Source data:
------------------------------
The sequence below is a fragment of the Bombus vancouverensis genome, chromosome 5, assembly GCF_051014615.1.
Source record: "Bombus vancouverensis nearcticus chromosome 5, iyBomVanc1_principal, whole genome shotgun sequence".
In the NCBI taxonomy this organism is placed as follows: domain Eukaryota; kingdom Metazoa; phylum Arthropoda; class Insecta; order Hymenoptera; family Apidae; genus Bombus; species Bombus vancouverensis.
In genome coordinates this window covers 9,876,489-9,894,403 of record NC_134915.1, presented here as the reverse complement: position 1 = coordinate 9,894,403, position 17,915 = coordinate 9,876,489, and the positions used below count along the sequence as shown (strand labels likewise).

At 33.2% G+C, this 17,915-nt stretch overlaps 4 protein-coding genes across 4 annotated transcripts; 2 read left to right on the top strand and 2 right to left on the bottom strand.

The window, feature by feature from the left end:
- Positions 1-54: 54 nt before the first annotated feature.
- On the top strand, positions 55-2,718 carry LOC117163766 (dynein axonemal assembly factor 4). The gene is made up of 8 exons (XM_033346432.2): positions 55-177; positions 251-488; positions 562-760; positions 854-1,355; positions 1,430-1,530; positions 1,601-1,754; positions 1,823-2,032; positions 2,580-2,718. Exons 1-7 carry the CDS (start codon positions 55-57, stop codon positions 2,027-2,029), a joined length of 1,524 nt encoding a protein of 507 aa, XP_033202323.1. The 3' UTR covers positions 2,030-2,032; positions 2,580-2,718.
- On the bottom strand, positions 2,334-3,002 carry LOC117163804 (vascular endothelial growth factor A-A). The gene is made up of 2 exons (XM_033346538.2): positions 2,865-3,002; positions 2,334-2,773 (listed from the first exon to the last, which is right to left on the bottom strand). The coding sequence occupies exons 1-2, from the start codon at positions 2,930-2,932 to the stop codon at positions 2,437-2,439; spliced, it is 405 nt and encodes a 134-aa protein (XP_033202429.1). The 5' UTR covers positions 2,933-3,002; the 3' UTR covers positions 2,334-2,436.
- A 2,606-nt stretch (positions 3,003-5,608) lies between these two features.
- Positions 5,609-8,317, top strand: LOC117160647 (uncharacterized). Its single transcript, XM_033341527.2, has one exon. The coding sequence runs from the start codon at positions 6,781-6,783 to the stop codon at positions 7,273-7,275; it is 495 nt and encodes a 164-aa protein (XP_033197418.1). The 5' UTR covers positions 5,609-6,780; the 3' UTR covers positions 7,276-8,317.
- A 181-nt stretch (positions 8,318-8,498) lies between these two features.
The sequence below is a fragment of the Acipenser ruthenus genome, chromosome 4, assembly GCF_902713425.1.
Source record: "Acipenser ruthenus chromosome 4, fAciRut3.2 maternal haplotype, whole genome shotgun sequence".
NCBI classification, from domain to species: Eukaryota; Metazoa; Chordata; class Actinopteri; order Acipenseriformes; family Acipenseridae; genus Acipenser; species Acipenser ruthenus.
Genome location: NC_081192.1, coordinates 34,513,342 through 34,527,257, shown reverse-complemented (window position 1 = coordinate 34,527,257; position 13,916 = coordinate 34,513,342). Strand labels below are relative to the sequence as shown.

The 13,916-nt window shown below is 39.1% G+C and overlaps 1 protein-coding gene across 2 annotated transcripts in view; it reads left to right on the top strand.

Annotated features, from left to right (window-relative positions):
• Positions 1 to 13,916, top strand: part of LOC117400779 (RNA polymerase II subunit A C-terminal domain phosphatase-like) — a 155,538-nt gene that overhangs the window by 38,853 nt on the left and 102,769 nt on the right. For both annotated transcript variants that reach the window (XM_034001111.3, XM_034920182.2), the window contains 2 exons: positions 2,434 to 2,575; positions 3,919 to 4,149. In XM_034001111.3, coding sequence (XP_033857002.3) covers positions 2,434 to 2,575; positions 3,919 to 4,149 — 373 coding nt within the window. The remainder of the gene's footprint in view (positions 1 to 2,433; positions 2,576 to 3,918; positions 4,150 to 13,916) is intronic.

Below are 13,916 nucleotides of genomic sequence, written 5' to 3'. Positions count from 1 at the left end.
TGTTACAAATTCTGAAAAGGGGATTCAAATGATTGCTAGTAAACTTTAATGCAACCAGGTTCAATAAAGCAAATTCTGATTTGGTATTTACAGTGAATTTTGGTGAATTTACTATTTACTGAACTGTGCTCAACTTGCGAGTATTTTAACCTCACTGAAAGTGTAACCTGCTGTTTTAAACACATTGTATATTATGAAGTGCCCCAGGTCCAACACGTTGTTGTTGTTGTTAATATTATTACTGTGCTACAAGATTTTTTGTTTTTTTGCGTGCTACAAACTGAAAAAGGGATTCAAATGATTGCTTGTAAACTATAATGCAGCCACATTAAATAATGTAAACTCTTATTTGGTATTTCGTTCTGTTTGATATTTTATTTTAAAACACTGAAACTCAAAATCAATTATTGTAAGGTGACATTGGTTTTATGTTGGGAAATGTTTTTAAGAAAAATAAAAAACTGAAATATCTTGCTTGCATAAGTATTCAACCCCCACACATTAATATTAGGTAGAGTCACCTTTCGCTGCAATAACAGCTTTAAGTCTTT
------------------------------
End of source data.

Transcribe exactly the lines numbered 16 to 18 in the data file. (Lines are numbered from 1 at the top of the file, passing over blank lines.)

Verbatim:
Genome location: NC_081192.1, coordinates 34,513,342 through 34,527,257, shown reverse-complemented (window position 1 = coordinate 34,527,257; position 13,916 = coordinate 34,513,342). Strand labels below are relative to the sequence as shown.

The 13,916-nt window shown below is 39.1% G+C and overlaps 1 protein-coding gene across 2 annotated transcripts in view; it reads left to right on the top strand.

Annotated features, from left to right (window-relative positions):